I don't have to answer to anyone in these forums for my actions.  I answer to my family, and I'm not going to put a hardship on them just to satisfy some anonymous (or pseudonymous) poster on an internet forum  ::)

(btw, Maria, these observations are not directed at you - your comment just illustrated my point :) )


Bloody right!  you tell them!  all too easy to jack something in when youve got side-incomes from other places. Ive also noticed this nonsense,  the ones with hardly anything to lose are the ones with the biggest mouth,  urging everybody to do this and that.

« Reply #98 on: September 01, 2011, 05:22 »
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I may leave all microstock sites and that would not make any difference in my life. I'm lucky to have a good full-time job.


And here you have come to the crux of the issue.  As usual, the ones urging the most drastic actions are the ones who don't really have much at stake.  

I don't have to answer to anyone in these forums for my actions.  I answer to my family, and I'm not going to put a hardship on them just to satisfy some anonymous (or pseudonymous) poster on an internet forum  ::)

I do understand that, but as I said in my post, what I don't understand is that people like you still see microstock, given all the negative changes these main sites have been imposing every year, still see it viable for the future. I mean, what is there already making you money, fine. But will the future working hours pay off with these ever decreasing commissions? I don't mean just IS.

You guys&gals have such a talent and technical skills for much more that microstock seems to offer right now and its perspective for the future. I know a fellow photographer who I met at Shutterpoint, she now works as a wedding photographer, but not just the traditional wedding photography, she does it very creatively. She also does portraits and pet photography, I believe it is in an improvised studio at home. A friend of mine had a photographer shoot him and his wife when she was pregnant, some very beautiful unusual and outstanding B&W photos. Here there is a growing market for creative wedding photography, and even bizarre things like in-water and underwater wedding photography.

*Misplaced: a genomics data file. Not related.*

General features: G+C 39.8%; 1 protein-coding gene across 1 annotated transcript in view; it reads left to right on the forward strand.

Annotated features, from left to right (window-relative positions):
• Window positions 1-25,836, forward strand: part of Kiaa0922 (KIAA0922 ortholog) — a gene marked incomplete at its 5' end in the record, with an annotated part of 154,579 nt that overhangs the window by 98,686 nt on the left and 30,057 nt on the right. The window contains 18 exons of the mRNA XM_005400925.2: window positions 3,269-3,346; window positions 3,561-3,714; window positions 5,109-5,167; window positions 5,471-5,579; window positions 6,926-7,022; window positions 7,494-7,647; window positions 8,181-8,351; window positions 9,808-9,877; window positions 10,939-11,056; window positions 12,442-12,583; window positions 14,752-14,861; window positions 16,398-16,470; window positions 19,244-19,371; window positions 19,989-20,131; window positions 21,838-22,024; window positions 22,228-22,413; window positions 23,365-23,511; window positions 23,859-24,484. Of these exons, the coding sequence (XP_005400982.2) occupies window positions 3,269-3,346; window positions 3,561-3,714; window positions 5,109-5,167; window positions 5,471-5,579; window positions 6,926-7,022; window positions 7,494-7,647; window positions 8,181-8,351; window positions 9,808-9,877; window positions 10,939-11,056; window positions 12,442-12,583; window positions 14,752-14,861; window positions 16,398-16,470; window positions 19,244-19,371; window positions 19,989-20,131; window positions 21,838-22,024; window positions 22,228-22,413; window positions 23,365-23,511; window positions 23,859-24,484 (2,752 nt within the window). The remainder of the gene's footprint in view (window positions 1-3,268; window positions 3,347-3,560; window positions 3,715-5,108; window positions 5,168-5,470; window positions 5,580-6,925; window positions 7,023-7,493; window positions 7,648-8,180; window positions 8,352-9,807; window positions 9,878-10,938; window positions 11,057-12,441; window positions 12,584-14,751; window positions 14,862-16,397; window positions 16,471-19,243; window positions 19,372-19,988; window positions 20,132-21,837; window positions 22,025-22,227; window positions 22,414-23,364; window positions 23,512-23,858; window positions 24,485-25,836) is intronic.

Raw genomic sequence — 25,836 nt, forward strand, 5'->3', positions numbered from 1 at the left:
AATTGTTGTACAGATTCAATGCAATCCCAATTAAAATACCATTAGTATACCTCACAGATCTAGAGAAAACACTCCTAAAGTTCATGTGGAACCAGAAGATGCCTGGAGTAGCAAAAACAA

« Reply #99 on: September 01, 2011, 07:00 »
0
I don'tBloody right!  you tell them!  all too easy to jack something in when youve got side-incomes from other places. Ive also noticed this nonsense,  the ones with hardly anything to lose are the ones with the biggest mouth,  urging everybody to do this and that.

You are correct, and the reason is that those with the biggest mouth who only have side incomes, urging everyone to do this and that, is for that very reason. They(we) are also the ones who have the least power. The end result is going to be the same for EVERYONE...independent or exclusive, full-time career or part-time "loser" (as some here think part-time photographers are). Commissions are going to be lowered, buyers are going to be directed to who ever istock wants them to be directed to. If you aren't one of the chosen few, YOU ARE GOING TO BE A LOSER TOO at some point. If you are going to be one of the chosen few, then you have no worries.

Those who are urging the ones with the big portfolios and the most to lose are doing so because it will hit the agency the hardest and help everyone, not just the part-timers. It's certainly not because anybody here wants anybody else to lose out on income and family. For gosh sakes, we're all in the same boat.

And if you don't think it costs people to give up istock's income when they did, even when they are lowly part-timers, you are VERY wrong. Just because people don't have children doesn't mean they don't have bills and obligations. And what some people also don't have is another income in the household. Sometimes they are doing it all by themselves. Sometimes they have children and still don't have another income in the household.

Everyone has the right to do whatever they want. If someone would rather sacrifice a smaller amount of income to help the larger picture, you should be grateful instead of condescending. If you choose to stay, that's your right. But certainly you are smart enough to see why people are urging the big guns to help.  ::)
« Last Edit: September 01, 2011, 07:13 by cclapper »